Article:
Condensing and Noncondensing Boilers
There are a number of reasons new boilers are more efficient than old ones. Newer models have electronic ignition systems rather than standing pilot lights. Some have outdoor temperature reset systems where the water in the boiler can be raised or lowered in response to the temperature outside. The biggest energy saver is the use of condensing technology.
A condensing boiler differs from a noncondensing, or conventional boiler in how it handles the flue gases that are left over after combustion. A standard boiler lets the flue gases flow up the chimney to the outdoors.
A condensing boiler extracts the latent heat energy that is in those gases and uses it to help heat the water in the boiler. A second heat exchanger pulls the energy from the gases. In doing so, the flue gas temperature drops, and the water vapor in the gases condense to liquid water, hence the name. The condensate flows through a pipe to a drain.
Condensing boilers have been around for a number of years. In many parts of the world, such as the European Union, all new boilers are condensing boilers. Although they are by far the most efficient boilers with likely the lowest operating costs, condensing boilers can be expensive to install, as they require an installation of a drain and a PVC vent.
New Boiler Capacity
When you are having a new boiler installed, the goal is to match the system's output measured in British thermal units, or Btu, with the house's requirements. A system that is too large will waste money, and one that is too small won't keep you warm. And, it is not uncommon for an older boiler to be oversized for the house, making this task especially challenging since you might not want to get the exact same size as you currently have.
The rule of thumb for sizing a system is to first calculate the square footage of living space, including areas you converted to living space. Then, figure 50 Btu for each square foot if you live in a cold climate, 35 Btu for a moderate climate and 20 Btu for warm areas.
That will get you in the ballpark, but proper sizing of the system requires a look at the home's entire energy package. The contractor will consider such things as the home's insulation levels, air sealing, weatherstripping around windows and doors and the type of doors and windows in the house. Adding a programmable thermostat can also help reduce energy usage. A good contractor will do a whole-house heat loss calculation to determine the size of boiler needed.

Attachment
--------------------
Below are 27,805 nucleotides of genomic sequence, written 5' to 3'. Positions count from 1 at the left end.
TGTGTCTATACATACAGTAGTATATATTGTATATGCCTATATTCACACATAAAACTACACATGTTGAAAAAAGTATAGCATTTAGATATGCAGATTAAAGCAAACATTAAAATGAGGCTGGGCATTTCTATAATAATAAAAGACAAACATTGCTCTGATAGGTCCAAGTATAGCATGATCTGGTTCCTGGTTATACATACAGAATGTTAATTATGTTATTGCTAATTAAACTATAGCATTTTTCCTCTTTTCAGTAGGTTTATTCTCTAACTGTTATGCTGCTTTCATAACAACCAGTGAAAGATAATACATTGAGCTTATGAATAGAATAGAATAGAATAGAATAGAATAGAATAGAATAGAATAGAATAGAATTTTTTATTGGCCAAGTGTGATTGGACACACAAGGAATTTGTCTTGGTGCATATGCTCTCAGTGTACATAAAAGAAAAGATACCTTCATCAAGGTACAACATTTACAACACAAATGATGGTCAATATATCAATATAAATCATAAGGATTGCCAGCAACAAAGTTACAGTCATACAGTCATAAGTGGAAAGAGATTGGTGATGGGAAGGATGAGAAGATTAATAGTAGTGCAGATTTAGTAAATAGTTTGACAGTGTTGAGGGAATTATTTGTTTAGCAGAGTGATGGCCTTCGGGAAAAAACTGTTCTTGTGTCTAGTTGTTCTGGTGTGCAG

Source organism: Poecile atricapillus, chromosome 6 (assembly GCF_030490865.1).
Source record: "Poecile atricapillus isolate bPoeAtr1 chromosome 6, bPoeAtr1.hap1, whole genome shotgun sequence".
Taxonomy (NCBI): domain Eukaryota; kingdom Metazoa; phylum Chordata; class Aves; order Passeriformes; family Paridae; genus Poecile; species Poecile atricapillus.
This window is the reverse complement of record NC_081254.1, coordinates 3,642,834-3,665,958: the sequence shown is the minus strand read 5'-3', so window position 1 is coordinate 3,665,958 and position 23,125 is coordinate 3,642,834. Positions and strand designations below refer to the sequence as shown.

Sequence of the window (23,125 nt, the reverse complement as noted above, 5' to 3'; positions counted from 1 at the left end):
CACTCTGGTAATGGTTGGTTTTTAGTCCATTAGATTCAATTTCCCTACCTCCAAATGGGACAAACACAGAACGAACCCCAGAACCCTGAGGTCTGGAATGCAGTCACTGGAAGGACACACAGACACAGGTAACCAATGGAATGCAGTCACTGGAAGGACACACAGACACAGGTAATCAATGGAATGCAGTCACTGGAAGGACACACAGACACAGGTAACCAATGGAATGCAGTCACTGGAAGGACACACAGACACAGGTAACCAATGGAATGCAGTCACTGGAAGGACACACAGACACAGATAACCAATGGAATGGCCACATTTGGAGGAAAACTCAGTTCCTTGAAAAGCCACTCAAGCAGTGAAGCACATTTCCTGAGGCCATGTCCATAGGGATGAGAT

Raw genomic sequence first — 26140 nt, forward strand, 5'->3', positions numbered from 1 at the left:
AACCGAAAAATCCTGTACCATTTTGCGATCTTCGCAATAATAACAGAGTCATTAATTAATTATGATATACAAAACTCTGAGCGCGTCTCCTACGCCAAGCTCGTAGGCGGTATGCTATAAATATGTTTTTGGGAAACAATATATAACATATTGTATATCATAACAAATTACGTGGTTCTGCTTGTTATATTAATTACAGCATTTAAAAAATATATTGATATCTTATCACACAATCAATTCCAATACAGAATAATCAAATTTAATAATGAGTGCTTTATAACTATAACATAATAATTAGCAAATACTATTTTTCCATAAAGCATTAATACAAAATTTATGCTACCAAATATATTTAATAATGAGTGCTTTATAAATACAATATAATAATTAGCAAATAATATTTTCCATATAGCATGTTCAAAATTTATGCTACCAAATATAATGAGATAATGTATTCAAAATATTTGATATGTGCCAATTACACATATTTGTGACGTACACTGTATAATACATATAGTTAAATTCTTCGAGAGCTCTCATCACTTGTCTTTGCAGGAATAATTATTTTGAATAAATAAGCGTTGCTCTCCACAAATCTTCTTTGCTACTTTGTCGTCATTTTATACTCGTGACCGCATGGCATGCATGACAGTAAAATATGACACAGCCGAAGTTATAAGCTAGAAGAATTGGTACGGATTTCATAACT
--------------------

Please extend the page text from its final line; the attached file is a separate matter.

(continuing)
What to Know About Combination Boilers
Most boilers are used for space heating, but some can also heat water. In the past, the system consisted of a boiler and a separate storage tank for hot water. The two were connected, and heated water from the boiler was used to heat the water in the storage tank. This system suffers from the inefficiencies of any water heater where the water has to be kept at a constant temperature, say 125 degrees or so, even when there is no demand for hot water.
Newer combination boilers, or combi boilers, contain space heating and water heating ability in one unit. Rather than having a water storage tank, the units provide water on demand like a tankless water heater. A diverter directs incoming water through a heat exchanger when hot water is called for and then routes it to the fixture, but the units operate like any other boiler for space heating.
Combi boilers have two sizing requirements: one for space heating and the other for hot water delivery. For water, the units are rated on the number of gallons they provide per minute — with most homes requiring a flow rate of 5 to 9 gallons per minute. An experienced contractor can do the calculations to get the right-size system, which will be affected by the number of people in the house, the number of water fixtures in use at any one time and the temperature rise, which is the difference between the warm water coming out of the showerhead or other faucet and the temperature of the cold water coming into your home.